*Visit All Things Urban Fantasy today for her Deadly Destination tour of Alyssa Day’s Atlantis & a chance to win VAMPIRE IN ATLANTIS**
When in Rome, do as the Romans do…or not. Our tour guide for today’s Deadly Destinations is Sarah Jane Stratford’s Mors, from her Millennial dark fantasy series (THE MOONLIGHT BRIGADE will be available on August 2nd from St. Martin’s Griffin). Mors is taking us on a tour of ancient and modern Rome, which is the beautiful, yet deadly setting from the book. THE MIDNIGHT GUARDIAN is the first book in the series. Thanks to Macmillan/St. Martin’s Griffin, three of you who comment on this post will win a copy of the second book! See details below.
Mors’s Guide to Ancient and Modern Rome
So here I am, back in Rome, 1600-odd years after I left. I never intended to return, but my city of my birth needs me. I was born here twice, as both a human and a vampire. It changed a lot in my time – Augustus was a fine exterior decorator, and many followed his example. Seeing as it’s now 1941, I was prepared for a few differences. Some are marvelous, such as the Piazza Navona:
Others are mind-boggling. It’s rumored the Italians retained their good taste, but one glance at the excrescence that is the Palazzo degli Uffici sends that theory straight to the vomitorium:
I would say it looks like a prison, only I’ve seen more attractive prisons. And they say it’s supposed to look Classical! An architect who tried to foist that on ancient Rome would have been tossed down the Gemonian Stairs. Worst of all is this bas-relief of Mussolini:
Look at him, using the salute used by Augustus. Oh my dear Il Duce, I knew Augustus, and you sir, are no Augustus. Neither will you govern an empire. My intent is you won’t govern long at all. About that – this building houses information I need for my plan to work and I must get inside. Unfortunately, it is sealed to vampires. For now.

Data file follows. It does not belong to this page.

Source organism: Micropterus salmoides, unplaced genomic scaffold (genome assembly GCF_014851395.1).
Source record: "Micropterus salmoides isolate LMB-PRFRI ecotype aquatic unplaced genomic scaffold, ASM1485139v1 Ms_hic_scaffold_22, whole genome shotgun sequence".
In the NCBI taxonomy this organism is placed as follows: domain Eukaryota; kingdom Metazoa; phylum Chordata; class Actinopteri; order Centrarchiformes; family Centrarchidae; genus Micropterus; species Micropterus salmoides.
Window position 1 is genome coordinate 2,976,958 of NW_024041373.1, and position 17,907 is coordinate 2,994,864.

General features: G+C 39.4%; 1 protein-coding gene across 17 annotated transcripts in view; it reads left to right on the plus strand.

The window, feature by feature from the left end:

But never mind, Roman history still stands. The Pantheon doesn’t look quite as it did when Marcus Agrippa built it, but it’s still rather nice, don’t you think?
Back then, it was a temple to all the gods in the heavens. Today, it’s a tomb. That seems fitting, since all those gods are considered dead. Are they, though? Perhaps they are only sleeping. Perhaps someday, when this human war is over, I’ll find a way to set off the alarm clock.
Talking of the gods, it’s a shame the temple to Minerva on Aventine Hill is gone. It was there for so long. When I knew it, it was used by a guild of writers and actors, which suited both Minerva and myself, though of course I never went inside. You can get a sense of it here:
But a stretch of aqueduct wall still stands close by. There is a door hidden in the wall, which leads down into a lovely apartment. After all these centuries, the archaeologists haven’t found it. Lady Luck is so very sweet on me. And her sweetness knows no bounds. Underground the apartment may be, but we still get excellent radio reception.
I’m also delighted to see the Ara Pacis Augustae still standing (that’s the Altar of Augustan Peace, for those who don’t speak Latin). They’ve moved it near Augustus’s mausoleum – Mussolini apparently hopes to create some sort of Ancient Rome “theme park.” I’m not sure how he thinks that honors the nation’s past. Nor would I be surprised if he adds Dodgems and a roller coaster. The war has slowed him up, however, and the worst he’s done is build a ridiculous wall around the altar. The doors are locked at night, but it’s a lock that’s easily broken if you know how. They don’t really think they could keep me away from vestiges of my own past, do they?